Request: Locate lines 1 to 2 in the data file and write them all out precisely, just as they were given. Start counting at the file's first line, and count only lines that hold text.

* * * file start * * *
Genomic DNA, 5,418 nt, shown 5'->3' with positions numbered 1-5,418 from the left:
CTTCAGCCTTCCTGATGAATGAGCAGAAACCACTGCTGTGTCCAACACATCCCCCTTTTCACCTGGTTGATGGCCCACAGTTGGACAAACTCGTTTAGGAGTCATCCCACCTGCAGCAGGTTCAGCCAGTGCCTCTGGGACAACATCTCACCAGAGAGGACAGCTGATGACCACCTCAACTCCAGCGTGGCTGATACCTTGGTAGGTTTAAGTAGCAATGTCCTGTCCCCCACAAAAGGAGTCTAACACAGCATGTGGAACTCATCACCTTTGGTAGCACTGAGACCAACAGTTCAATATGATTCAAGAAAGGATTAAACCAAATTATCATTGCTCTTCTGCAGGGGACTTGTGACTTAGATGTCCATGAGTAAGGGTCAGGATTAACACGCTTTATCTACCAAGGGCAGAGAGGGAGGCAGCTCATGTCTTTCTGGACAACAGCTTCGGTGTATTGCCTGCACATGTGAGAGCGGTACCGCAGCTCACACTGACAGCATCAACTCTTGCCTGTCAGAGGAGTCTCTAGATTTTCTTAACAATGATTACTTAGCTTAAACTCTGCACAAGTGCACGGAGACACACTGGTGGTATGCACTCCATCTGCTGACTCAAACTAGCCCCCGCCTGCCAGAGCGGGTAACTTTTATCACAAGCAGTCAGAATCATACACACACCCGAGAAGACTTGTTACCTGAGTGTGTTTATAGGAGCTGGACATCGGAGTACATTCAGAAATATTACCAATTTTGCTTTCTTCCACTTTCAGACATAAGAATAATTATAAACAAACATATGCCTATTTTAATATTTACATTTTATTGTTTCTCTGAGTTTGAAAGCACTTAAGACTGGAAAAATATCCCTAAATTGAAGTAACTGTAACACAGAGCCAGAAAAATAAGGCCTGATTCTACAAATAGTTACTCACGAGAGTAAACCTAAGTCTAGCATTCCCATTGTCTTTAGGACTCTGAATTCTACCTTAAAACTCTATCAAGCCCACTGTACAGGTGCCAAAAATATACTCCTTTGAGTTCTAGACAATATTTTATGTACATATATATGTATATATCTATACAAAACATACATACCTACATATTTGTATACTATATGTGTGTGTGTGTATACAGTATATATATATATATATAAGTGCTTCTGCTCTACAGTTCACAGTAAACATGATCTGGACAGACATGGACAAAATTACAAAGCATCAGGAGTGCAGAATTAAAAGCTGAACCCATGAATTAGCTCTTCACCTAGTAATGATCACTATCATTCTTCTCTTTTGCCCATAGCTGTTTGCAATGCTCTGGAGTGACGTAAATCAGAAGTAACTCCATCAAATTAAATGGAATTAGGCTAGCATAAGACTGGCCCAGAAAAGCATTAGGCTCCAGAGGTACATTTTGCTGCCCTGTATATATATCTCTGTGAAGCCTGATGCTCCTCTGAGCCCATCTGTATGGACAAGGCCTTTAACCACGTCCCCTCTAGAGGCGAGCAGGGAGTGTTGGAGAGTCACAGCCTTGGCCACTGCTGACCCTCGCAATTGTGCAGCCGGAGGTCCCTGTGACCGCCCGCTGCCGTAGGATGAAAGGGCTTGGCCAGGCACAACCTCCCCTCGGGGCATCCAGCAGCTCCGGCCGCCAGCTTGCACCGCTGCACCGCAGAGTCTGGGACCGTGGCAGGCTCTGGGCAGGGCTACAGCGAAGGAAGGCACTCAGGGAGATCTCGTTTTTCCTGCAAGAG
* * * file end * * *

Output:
Genomic DNA, 5,418 nt, shown 5'->3' with positions numbered 1-5,418 from the left:
CTTCAGCCTTCCTGATGAATGAGCAGAAACCACTGCTGTGTCCAACACATCCCCCTTTTCACCTGGTTGATGGCCCACAGTTGGACAAACTCGTTTAGGAGTCATCCCACCTGCAGCAGGTTCAGCCAGTGCCTCTGGGACAACATCTCACCAGAGAGGACAGCTGATGACCACCTCAACTCCAGCGTGGCTGATACCTTGGTAGGTTTAAGTAGCAATGTCCTGTCCCCCACAAAAGGAGTCTAACACAGCATGTGGAACTCATCACCTTTGGTAGCACTGAGACCAACAGTTCAATATGATTCAAGAAAGGATTAAACCAAATTATCATTGCTCTTCTGCAGGGGACTTGTGACTTAGATGTCCATGAGTAAGGGTCAGGATTAACACGCTTTATCTACCAAGGGCAGAGAGGGAGGCAGCTCATGTCTTTCTGGACAACAGCTTCGGTGTATTGCCTGCACATGTGAGAGCGGTACCGCAGCTCACACTGACAGCATCAACTCTTGCCTGTCAGAGGAGTCTCTAGATTTTCTTAACAATGATTACTTAGCTTAAACTCTGCACAAGTGCACGGAGACACACTGGTGGTATGCACTCCATCTGCTGACTCAAACTAGCCCCCGCCTGCCAGAGCGGGTAACTTTTATCACAAGCAGTCAGAATCATACACACACCCGAGAAGACTTGTTACCTGAGTGTGTTTATAGGAGCTGGACATCGGAGTACATTCAGAAATATTACCAATTTTGCTTTCTTCCACTTTCAGACATAAGAATAATTATAAACAAACATATGCCTATTTTAATATTTACATTTTATTGTTTCTCTGAGTTTGAAAGCACTTAAGACTGGAAAAATATCCCTAAATTGAAGTAACTGTAACACAGAGCCAGAAAAATAAGGCCTGATTCTACAAATAGTTACTCACGAGAGTAAACCTAAGTCTAGCATTCCCATTGTCTTTAGGACTCTGAATTCTACCTTAAAACTCTATCAAGCCCACTGTACAGGTGCCAAAAATATACTCCTTTGAGTTCTAGACAATATTTTATGTACATATATATGTATATATCTATACAAAACATACATACCTACATATTTGTATACTATATGTGTGTGTGTGTATACAGTATATATATATATATATAAGTGCTTCTGCTCTACAGTTCACAGTAAACATGATCTGGACAGACATGGACAAAATTACAAAGCATCAGGAGTGCAGAATTAAAAGCTGAACCCATGAATTAGCTCTTCACCTAGTAATGATCACTATCATTCTTCTCTTTTGCCCATAGCTGTTTGCAATGCTCTGGAGTGACGTAAATCAGAAGTAACTCCATCAAATTAAATGGAATTAGGCTAGCATAAGACTGGCCCAGAAAAGCATTAGGCTCCAGAGGTACATTTTGCTGCCCTGTATATATATCTCTGTGAAGCCTGATGCTCCTCTGAGCCCATCTGTATGGACAAGGCCTTTAACCACGTCCCCTCTAGAGGCGAGCAGGGAGTGTTGGAGAGTCACAGCCTTGGCCACTGCTGACCCTCGCAATTGTGCAGCCGGAGGTCCCTGTGACCGCCCGCTGCCGTAGGATGAAAGGGCTTGGCCAGGCACAACCTCCCCTCGGGGCATCCAGCAGCTCCGGCCGCCAGCTTGCACCGCTGCACCGCAGAGTCTGGGACCGTGGCAGGCTCTGGGCAGGGCTACAGCGAAGGAAGGCACTCAGGGAGATCTCGTTTTTCCTGCAAGAG